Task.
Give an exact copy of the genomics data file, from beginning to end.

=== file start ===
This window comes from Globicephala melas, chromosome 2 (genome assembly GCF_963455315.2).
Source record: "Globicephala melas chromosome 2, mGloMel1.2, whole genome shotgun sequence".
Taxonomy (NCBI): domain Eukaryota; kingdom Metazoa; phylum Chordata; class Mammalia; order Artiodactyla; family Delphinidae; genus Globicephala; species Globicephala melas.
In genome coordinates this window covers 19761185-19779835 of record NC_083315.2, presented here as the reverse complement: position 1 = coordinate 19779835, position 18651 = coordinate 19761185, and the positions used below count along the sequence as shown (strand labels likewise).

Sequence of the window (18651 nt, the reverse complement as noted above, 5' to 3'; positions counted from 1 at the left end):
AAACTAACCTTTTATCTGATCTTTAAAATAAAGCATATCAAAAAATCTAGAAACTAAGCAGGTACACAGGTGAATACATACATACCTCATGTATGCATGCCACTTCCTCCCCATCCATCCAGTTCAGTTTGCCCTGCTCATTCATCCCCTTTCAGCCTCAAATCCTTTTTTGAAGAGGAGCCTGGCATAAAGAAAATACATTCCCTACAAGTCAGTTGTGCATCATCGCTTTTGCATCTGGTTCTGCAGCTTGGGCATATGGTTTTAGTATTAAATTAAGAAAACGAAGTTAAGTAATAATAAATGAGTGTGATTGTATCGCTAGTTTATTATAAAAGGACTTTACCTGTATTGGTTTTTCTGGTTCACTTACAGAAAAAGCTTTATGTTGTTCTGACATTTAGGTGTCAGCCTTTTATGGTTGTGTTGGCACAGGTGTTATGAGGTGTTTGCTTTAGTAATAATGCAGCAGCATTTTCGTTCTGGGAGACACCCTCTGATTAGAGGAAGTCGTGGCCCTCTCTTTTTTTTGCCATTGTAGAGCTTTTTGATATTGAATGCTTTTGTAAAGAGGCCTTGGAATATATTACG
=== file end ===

This window comes from Globicephala melas, chromosome 2 (genome assembly GCF_963455315.2).
Source record: "Globicephala melas chromosome 2, mGloMel1.2, whole genome shotgun sequence".
Taxonomy (NCBI): domain Eukaryota; kingdom Metazoa; phylum Chordata; class Mammalia; order Artiodactyla; family Delphinidae; genus Globicephala; species Globicephala melas.
In genome coordinates this window covers 19761185-19779835 of record NC_083315.2, presented here as the reverse complement: position 1 = coordinate 19779835, position 18651 = coordinate 19761185, and the positions used below count along the sequence as shown (strand labels likewise).

Sequence of the window (18651 nt, the reverse complement as noted above, 5' to 3'; positions counted from 1 at the left end):
AAACTAACCTTTTATCTGATCTTTAAAATAAAGCATATCAAAAAATCTAGAAACTAAGCAGGTACACAGGTGAATACATACATACCTCATGTATGCATGCCACTTCCTCCCCATCCATCCAGTTCAGTTTGCCCTGCTCATTCATCCCCTTTCAGCCTCAAATCCTTTTTTGAAGAGGAGCCTGGCATAAAGAAAATACATTCCCTACAAGTCAGTTGTGCATCATCGCTTTTGCATCTGGTTCTGCAGCTTGGGCATATGGTTTTAGTATTAAATTAAGAAAACGAAGTTAAGTAATAATAAATGAGTGTGATTGTATCGCTAGTTTATTATAAAAGGACTTTACCTGTATTGGTTTTTCTGGTTCACTTACAGAAAAAGCTTTATGTTGTTCTGACATTTAGGTGTCAGCCTTTTATGGTTGTGTTGGCACAGGTGTTATGAGGTGTTTGCTTTAGTAATAATGCAGCAGCATTTTCGTTCTGGGAGACACCCTCTGATTAGAGGAAGTCGTGGCCCTCTCTTTTTTTTGCCATTGTAGAGCTTTTTGATATTGAATGCTTTTGTAAAGAGGCCTTGGAATATATTACG